The marvelous richness of human experience would lose something of rewarding joy if there were no limitations to overcome. The hill top hour would not be half so wonderful if there were no dark valleys to traverse. Helen KellerSix years ago today, at 9:14 am two police officers walked into the room where I was hiding in fear of the man they arrested. In that moment of release, I was given the miracle of my life -- the chance to find myself amidst the devastation around me, and reclaim my place in the sun.
Yesterday, I spoke with a friend whose wife passed away in his arms less than two weeks ago. "I don't know why this has happened to me," he said. "But I do know, time heals. Yes, time heals."
Sometimes, there is no 'why'. Sometimes, the only thing we can do is accept, this is life unfolding in its own time.
For my friend, the pain is fresh. The sorrow deep. And yes, time will heal the wound. He will smile again, laugh again, leap for joy again. For the moment, he will feel pain and hopefully treat himself with tender loving care.
"We don't come with a roadmap to healing imprinted under our skin, ready to be unfolded as events such as this occur," I told him. "We make the map up as we go along. We do what feels right in the moment of passing through the pain. What soothes are aching spirits and eases the pain in our hearts."
"I am being gentle with myself. I even went for a hot rock massage yesterday," he said. "I couldn't conceive of doing that before. I was too busy. Too involved with making things happen."
My friend and his wife were prepared, as best one can be, for what transpired. But nothing could prepare him for the sense of loss, of pain and sorrow he is experiencing today.
This too shall pass.
We don't get to direct the universe. We only get to do our best to act out our role as human beings.
Six years ago I had no idea that morning would hold the watershed moment between my living or dying. Six years ago, I had no idea where I'd be today. What I did know, even in those first few minutes and hours of freedom was that I had been given a miracle -- it was up to me to cherish it. To use it or lose it as the saying goes.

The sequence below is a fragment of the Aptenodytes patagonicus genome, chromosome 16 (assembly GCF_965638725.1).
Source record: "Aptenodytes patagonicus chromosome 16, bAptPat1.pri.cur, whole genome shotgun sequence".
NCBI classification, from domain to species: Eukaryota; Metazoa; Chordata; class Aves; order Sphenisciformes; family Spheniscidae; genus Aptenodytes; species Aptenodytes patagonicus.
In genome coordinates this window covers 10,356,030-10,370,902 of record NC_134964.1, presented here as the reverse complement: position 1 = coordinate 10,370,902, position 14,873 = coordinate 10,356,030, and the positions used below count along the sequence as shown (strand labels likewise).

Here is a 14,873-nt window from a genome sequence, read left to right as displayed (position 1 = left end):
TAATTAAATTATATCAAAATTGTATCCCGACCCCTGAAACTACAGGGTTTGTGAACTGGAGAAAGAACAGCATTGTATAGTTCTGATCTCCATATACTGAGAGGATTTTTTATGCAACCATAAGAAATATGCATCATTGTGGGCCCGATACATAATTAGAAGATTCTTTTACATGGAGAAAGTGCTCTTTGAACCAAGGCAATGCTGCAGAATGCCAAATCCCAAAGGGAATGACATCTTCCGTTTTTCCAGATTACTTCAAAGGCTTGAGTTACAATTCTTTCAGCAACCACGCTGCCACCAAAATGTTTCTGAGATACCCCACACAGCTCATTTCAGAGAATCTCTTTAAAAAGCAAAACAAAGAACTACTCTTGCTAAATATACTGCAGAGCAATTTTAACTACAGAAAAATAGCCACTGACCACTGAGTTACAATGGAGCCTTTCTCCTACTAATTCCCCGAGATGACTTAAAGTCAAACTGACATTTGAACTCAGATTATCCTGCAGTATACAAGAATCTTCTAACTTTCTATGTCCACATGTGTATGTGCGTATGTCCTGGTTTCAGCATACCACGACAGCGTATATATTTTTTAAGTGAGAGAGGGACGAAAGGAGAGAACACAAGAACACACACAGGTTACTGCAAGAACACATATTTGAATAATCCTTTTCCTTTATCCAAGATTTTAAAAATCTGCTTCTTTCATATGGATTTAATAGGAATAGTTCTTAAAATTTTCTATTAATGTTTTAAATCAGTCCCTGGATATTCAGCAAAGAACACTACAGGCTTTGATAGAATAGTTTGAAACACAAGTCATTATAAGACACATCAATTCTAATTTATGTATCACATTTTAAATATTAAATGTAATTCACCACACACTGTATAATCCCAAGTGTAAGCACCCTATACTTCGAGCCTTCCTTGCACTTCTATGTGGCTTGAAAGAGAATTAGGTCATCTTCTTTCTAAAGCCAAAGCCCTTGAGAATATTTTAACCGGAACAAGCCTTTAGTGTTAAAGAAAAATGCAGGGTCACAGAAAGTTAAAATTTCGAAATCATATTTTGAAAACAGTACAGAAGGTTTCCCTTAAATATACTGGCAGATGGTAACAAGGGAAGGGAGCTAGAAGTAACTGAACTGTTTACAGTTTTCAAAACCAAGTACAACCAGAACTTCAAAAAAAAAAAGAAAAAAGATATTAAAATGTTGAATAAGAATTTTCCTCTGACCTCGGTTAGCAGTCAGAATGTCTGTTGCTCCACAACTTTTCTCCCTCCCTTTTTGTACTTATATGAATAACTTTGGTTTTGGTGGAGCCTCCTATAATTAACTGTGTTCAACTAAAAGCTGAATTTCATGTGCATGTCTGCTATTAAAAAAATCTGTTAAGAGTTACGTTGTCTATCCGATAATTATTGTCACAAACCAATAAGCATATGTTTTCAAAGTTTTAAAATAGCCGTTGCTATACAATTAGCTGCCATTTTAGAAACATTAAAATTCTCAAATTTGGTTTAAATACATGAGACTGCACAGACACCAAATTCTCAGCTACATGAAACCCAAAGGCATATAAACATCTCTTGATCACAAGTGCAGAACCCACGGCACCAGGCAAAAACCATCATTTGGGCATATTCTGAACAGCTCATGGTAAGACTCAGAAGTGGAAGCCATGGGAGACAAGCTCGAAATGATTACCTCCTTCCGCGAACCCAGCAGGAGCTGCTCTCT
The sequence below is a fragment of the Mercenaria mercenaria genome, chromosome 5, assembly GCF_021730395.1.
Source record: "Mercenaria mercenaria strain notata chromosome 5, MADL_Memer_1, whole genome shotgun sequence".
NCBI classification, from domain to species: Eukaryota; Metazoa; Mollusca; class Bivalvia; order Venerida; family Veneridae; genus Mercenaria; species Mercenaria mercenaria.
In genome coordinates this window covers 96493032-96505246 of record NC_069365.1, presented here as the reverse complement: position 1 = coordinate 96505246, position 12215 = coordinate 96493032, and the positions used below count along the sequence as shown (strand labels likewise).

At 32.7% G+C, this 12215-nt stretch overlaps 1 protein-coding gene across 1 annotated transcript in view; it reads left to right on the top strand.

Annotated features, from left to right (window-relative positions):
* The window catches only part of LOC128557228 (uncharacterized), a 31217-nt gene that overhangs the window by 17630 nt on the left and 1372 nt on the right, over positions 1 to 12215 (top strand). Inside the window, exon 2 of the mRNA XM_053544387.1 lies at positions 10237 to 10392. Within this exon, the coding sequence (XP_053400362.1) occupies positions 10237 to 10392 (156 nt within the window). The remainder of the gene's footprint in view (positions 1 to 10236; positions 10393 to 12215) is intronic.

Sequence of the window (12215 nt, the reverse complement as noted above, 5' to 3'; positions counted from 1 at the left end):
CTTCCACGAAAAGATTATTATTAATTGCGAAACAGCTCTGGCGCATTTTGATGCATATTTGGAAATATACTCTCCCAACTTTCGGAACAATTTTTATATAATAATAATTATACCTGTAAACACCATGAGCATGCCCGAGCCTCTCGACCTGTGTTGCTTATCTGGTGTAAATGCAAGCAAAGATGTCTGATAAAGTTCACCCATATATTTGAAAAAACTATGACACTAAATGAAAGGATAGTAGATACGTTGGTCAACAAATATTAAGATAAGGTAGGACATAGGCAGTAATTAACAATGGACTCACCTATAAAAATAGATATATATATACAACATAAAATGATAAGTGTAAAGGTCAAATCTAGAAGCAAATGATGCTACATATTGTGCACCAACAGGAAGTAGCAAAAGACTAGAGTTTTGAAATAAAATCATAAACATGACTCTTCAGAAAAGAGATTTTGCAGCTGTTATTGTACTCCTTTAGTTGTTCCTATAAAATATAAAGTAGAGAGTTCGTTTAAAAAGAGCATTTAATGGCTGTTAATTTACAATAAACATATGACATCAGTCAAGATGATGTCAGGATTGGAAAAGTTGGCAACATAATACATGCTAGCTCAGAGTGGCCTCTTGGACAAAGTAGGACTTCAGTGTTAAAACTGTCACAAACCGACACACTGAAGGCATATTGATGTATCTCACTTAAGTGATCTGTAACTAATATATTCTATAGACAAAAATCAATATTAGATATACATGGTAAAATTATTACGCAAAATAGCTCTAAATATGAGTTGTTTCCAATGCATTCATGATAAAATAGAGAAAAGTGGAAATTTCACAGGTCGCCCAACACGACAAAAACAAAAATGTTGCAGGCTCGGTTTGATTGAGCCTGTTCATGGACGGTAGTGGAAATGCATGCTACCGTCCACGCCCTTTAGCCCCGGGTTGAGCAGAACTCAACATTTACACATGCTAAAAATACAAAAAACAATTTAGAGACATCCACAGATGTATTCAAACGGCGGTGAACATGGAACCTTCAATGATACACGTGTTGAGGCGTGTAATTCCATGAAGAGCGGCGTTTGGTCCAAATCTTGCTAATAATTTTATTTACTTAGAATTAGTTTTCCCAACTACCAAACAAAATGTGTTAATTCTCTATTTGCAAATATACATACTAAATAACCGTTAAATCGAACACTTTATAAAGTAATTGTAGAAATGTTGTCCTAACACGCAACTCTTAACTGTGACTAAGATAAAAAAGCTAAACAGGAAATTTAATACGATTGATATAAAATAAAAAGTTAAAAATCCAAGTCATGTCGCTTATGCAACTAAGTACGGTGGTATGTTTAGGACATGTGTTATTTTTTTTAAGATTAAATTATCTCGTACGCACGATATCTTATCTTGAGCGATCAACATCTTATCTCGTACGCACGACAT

In the course of my journey since that morning, my daughters and I have spoken a great deal about the events leading up to that moment of release. We've talked about the pain and turmoil. The fear and angst. The sorrow and grief. The horror at what happened.
And we have all three come to appreciate the lessons learned, the growth and the freedom we have experienced since that morning six years ago today. In accepting there was nothing about that journey we can change now, we accept the gifts we have received. And dance in the light of being free.
We have been blessed.
Life is a journey that ends with our passing from this earthly realm into a place beyond our wildest imaginings here on earth. We cannot change that one irrefutable endpoint. For each of us, it will come in its own time.
For my friend, his wife was ready. She didn't want to go, but she couldn't stay the course of fighting against the disease that was eating away at her well-being.
Life doesn't ask -- are you ready to go? It asks, are you ready to live it up in the here and now?
Life isn't about being ready to die. It's about being alive in each surrendered moment, filling it up with all the love you've got to give and taking from it all the love there is to be taken.
And when we have lived in the rapture of being alive, we can go whenever it's time without fearing something we've left behind will come undone.
Today, I salute the courageous men and women who battle everyday to stop the onslaught of cancer in our lives. I salute those who seek cures, and those who give so much to help those suffering from the disease.
The question is: Are you 'living like you were dying', making each moment count as if it were your last? Are you riding high on the waves of living, filling each moment with all you've got, loving yourself enough to give your best? Are you afraid of living or dying?